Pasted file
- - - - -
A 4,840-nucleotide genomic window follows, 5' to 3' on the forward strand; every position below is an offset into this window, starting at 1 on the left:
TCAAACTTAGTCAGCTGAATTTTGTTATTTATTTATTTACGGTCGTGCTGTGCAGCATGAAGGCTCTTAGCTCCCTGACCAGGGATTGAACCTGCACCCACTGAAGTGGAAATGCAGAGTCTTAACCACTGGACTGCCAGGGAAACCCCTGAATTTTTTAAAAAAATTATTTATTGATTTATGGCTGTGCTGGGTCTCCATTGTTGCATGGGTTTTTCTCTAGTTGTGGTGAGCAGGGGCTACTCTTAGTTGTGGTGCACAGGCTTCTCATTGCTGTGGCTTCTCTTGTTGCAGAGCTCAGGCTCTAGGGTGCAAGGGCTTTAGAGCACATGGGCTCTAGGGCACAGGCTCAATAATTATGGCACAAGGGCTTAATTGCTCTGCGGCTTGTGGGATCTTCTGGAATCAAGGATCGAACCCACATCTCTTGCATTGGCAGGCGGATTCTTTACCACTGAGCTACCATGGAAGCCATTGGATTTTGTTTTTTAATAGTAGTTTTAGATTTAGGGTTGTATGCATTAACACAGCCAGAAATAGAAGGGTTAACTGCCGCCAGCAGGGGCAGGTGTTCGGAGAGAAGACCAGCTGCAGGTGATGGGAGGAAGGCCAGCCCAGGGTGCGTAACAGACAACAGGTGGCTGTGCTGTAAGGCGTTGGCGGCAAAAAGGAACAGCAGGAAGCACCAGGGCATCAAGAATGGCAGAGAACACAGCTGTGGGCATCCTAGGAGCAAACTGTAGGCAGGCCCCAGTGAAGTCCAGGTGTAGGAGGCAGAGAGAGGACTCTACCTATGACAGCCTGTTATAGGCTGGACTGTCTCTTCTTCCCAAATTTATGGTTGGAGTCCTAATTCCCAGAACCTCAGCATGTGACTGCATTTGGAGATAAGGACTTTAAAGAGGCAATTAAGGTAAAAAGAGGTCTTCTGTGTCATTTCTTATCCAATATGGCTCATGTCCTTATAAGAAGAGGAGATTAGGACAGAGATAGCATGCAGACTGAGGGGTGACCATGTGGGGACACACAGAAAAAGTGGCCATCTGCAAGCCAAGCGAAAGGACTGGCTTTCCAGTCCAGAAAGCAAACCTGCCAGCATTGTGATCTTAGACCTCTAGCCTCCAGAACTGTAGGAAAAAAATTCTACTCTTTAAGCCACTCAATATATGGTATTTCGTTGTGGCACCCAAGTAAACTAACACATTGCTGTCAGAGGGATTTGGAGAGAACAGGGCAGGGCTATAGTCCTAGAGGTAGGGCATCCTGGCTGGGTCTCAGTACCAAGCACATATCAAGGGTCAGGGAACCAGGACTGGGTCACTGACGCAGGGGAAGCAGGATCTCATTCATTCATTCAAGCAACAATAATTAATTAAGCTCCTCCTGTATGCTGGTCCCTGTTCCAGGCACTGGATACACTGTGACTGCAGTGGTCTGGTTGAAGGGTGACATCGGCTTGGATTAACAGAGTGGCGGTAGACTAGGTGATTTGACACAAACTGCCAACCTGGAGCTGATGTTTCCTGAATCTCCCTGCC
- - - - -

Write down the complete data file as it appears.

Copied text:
A 4,840-nucleotide genomic window follows, 5' to 3' on the forward strand; every position below is an offset into this window, starting at 1 on the left:
TCAAACTTAGTCAGCTGAATTTTGTTATTTATTTATTTACGGTCGTGCTGTGCAGCATGAAGGCTCTTAGCTCCCTGACCAGGGATTGAACCTGCACCCACTGAAGTGGAAATGCAGAGTCTTAACCACTGGACTGCCAGGGAAACCCCTGAATTTTTTAAAAAAATTATTTATTGATTTATGGCTGTGCTGGGTCTCCATTGTTGCATGGGTTTTTCTCTAGTTGTGGTGAGCAGGGGCTACTCTTAGTTGTGGTGCACAGGCTTCTCATTGCTGTGGCTTCTCTTGTTGCAGAGCTCAGGCTCTAGGGTGCAAGGGCTTTAGAGCACATGGGCTCTAGGGCACAGGCTCAATAATTATGGCACAAGGGCTTAATTGCTCTGCGGCTTGTGGGATCTTCTGGAATCAAGGATCGAACCCACATCTCTTGCATTGGCAGGCGGATTCTTTACCACTGAGCTACCATGGAAGCCATTGGATTTTGTTTTTTAATAGTAGTTTTAGATTTAGGGTTGTATGCATTAACACAGCCAGAAATAGAAGGGTTAACTGCCGCCAGCAGGGGCAGGTGTTCGGAGAGAAGACCAGCTGCAGGTGATGGGAGGAAGGCCAGCCCAGGGTGCGTAACAGACAACAGGTGGCTGTGCTGTAAGGCGTTGGCGGCAAAAAGGAACAGCAGGAAGCACCAGGGCATCAAGAATGGCAGAGAACACAGCTGTGGGCATCCTAGGAGCAAACTGTAGGCAGGCCCCAGTGAAGTCCAGGTGTAGGAGGCAGAGAGAGGACTCTACCTATGACAGCCTGTTATAGGCTGGACTGTCTCTTCTTCCCAAATTTATGGTTGGAGTCCTAATTCCCAGAACCTCAGCATGTGACTGCATTTGGAGATAAGGACTTTAAAGAGGCAATTAAGGTAAAAAGAGGTCTTCTGTGTCATTTCTTATCCAATATGGCTCATGTCCTTATAAGAAGAGGAGATTAGGACAGAGATAGCATGCAGACTGAGGGGTGACCATGTGGGGACACACAGAAAAAGTGGCCATCTGCAAGCCAAGCGAAAGGACTGGCTTTCCAGTCCAGAAAGCAAACCTGCCAGCATTGTGATCTTAGACCTCTAGCCTCCAGAACTGTAGGAAAAAAATTCTACTCTTTAAGCCACTCAATATATGGTATTTCGTTGTGGCACCCAAGTAAACTAACACATTGCTGTCAGAGGGATTTGGAGAGAACAGGGCAGGGCTATAGTCCTAGAGGTAGGGCATCCTGGCTGGGTCTCAGTACCAAGCACATATCAAGGGTCAGGGAACCAGGACTGGGTCACTGACGCAGGGGAAGCAGGATCTCATTCATTCATTCAAGCAACAATAATTAATTAAGCTCCTCCTGTATGCTGGTCCCTGTTCCAGGCACTGGATACACTGTGACTGCAGTGGTCTGGTTGAAGGGTGACATCGGCTTGGATTAACAGAGTGGCGGTAGACTAGGTGATTTGACACAAACTGCCAACCTGGAGCTGATGTTTCCTGAATCTCCCTGCC